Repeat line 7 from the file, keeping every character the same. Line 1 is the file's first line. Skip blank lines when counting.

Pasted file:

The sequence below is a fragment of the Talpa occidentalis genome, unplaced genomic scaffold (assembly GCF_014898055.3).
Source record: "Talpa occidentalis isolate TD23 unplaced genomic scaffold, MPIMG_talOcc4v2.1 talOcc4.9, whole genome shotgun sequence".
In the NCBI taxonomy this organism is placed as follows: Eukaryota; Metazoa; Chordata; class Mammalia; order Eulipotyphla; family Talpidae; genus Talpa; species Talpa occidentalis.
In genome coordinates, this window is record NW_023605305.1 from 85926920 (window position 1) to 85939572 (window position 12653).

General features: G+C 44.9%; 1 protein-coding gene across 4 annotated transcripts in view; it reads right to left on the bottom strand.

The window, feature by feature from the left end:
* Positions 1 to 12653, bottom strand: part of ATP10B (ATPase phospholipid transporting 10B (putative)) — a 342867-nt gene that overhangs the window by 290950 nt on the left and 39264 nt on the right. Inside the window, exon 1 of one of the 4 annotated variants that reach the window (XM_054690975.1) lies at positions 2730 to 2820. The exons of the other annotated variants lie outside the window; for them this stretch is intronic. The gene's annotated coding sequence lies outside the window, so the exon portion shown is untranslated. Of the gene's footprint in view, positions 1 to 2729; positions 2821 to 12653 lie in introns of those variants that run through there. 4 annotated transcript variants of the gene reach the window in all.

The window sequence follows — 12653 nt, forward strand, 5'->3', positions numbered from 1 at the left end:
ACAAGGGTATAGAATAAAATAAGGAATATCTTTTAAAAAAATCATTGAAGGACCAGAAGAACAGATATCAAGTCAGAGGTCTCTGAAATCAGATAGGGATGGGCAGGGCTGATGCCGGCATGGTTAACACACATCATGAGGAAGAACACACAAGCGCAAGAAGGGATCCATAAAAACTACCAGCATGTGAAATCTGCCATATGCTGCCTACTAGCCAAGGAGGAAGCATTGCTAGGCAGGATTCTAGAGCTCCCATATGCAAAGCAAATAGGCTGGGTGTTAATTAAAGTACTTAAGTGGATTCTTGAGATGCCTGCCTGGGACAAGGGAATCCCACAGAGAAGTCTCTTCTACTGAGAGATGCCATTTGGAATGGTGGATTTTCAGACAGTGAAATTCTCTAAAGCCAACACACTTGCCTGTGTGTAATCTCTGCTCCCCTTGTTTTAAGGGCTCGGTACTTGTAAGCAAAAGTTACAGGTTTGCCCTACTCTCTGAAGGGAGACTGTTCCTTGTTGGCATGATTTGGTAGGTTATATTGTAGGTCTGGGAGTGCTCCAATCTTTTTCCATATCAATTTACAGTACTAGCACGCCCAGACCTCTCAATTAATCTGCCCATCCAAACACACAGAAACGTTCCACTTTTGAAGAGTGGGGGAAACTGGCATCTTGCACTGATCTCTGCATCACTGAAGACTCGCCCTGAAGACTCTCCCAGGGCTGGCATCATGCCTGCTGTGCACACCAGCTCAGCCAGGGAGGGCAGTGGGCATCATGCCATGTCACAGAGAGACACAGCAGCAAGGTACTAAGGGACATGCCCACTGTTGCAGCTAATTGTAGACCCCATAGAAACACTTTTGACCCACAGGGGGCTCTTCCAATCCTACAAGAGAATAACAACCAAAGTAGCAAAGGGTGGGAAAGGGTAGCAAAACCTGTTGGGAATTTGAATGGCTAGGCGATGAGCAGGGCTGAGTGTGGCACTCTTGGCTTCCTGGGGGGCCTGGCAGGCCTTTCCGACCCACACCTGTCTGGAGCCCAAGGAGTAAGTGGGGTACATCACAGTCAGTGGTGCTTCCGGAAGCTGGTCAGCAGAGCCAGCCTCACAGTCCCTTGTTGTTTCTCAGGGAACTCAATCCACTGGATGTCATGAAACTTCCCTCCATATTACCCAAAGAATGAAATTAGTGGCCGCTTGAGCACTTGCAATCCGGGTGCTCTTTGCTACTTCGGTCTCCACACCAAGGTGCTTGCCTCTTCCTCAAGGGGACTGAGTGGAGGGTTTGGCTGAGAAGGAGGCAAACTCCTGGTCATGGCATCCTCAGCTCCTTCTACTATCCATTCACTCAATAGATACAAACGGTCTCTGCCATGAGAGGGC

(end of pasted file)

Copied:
* Positions 1 to 12653, bottom strand: part of ATP10B (ATPase phospholipid transporting 10B (putative)) — a 342867-nt gene that overhangs the window by 290950 nt on the left and 39264 nt on the right. Inside the window, exon 1 of one of the 4 annotated variants that reach the window (XM_054690975.1) lies at positions 2730 to 2820. The exons of the other annotated variants lie outside the window; for them this stretch is intronic. The gene's annotated coding sequence lies outside the window, so the exon portion shown is untranslated. Of the gene's footprint in view, positions 1 to 2729; positions 2821 to 12653 lie in introns of those variants that run through there. 4 annotated transcript variants of the gene reach the window in all.